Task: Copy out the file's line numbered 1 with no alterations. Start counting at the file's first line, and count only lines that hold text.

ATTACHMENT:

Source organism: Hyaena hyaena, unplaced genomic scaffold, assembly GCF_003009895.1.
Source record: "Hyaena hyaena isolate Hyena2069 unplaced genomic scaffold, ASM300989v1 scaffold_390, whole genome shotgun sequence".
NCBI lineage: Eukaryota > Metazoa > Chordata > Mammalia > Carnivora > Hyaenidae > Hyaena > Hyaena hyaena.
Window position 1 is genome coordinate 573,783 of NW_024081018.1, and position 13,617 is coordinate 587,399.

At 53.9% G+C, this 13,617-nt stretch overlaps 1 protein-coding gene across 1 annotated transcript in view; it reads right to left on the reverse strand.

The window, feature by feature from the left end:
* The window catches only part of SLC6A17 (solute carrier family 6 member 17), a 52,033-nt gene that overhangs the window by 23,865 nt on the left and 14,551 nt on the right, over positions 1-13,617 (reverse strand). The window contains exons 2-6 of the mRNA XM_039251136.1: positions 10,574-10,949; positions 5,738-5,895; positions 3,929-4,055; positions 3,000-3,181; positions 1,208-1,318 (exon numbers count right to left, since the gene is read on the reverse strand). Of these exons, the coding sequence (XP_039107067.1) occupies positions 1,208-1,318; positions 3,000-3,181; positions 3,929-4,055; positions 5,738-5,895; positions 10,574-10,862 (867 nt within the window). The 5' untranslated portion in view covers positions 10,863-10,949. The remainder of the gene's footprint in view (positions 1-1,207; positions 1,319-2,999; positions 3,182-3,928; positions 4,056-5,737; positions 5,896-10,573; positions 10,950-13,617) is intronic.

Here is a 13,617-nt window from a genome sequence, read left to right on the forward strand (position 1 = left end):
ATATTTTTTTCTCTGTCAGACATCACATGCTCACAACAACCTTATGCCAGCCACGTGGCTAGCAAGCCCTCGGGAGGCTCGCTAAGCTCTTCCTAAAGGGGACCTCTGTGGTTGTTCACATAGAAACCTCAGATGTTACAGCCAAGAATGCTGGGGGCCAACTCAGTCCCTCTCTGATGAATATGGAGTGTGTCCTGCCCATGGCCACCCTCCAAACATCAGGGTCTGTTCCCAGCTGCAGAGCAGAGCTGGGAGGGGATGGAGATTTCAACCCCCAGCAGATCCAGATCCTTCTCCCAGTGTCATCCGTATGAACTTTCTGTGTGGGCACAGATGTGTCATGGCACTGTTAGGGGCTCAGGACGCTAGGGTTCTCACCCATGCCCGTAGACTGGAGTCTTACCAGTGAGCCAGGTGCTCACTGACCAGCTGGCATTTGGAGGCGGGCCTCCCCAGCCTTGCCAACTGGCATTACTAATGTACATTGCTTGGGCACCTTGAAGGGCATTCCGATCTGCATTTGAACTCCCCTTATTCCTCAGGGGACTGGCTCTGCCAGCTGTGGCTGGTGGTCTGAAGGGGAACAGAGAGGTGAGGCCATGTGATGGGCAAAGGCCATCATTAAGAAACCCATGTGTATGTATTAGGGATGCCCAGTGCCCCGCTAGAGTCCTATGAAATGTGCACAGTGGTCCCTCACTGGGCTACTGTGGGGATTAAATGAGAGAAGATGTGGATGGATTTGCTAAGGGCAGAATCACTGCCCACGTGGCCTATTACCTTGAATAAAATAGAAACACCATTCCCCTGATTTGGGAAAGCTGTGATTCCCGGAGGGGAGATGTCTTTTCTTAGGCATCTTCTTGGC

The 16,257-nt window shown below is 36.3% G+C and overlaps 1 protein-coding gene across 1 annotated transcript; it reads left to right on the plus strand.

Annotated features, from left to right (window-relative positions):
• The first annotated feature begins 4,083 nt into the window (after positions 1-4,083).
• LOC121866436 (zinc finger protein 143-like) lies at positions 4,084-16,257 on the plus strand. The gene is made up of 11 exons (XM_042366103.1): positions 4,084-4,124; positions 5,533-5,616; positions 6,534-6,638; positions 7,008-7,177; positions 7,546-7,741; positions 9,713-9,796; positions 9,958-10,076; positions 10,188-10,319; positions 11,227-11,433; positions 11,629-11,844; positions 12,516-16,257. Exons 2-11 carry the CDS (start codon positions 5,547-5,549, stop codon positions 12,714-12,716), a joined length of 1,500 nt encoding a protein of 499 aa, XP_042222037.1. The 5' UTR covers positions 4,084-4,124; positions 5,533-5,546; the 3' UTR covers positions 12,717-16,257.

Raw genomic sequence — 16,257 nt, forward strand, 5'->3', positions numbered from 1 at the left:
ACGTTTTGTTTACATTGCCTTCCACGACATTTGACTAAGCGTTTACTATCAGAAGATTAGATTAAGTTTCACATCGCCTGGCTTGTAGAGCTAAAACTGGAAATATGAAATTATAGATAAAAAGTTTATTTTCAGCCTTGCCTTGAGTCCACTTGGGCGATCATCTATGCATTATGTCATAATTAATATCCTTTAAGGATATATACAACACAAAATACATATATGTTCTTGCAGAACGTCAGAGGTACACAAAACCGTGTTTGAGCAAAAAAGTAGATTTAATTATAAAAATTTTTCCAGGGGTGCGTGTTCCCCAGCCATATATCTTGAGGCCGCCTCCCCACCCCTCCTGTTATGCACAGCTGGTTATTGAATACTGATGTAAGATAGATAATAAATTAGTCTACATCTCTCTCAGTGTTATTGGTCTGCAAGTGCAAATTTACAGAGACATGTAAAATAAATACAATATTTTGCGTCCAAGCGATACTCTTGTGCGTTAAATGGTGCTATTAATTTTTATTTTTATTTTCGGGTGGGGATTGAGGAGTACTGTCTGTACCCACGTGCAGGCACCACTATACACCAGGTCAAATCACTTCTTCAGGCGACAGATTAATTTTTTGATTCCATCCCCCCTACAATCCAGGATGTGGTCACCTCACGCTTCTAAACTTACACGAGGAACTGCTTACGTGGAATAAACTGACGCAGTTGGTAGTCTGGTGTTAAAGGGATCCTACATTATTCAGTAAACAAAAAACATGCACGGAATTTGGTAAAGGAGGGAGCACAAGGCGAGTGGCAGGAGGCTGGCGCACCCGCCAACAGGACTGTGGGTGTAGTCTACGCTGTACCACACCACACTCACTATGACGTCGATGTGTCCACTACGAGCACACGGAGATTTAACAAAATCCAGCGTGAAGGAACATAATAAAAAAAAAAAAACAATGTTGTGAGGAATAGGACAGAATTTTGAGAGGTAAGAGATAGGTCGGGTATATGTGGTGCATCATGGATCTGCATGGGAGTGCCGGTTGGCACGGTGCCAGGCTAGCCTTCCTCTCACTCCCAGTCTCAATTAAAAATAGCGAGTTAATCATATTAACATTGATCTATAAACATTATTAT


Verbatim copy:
Source organism: Hyaena hyaena, unplaced genomic scaffold, assembly GCF_003009895.1.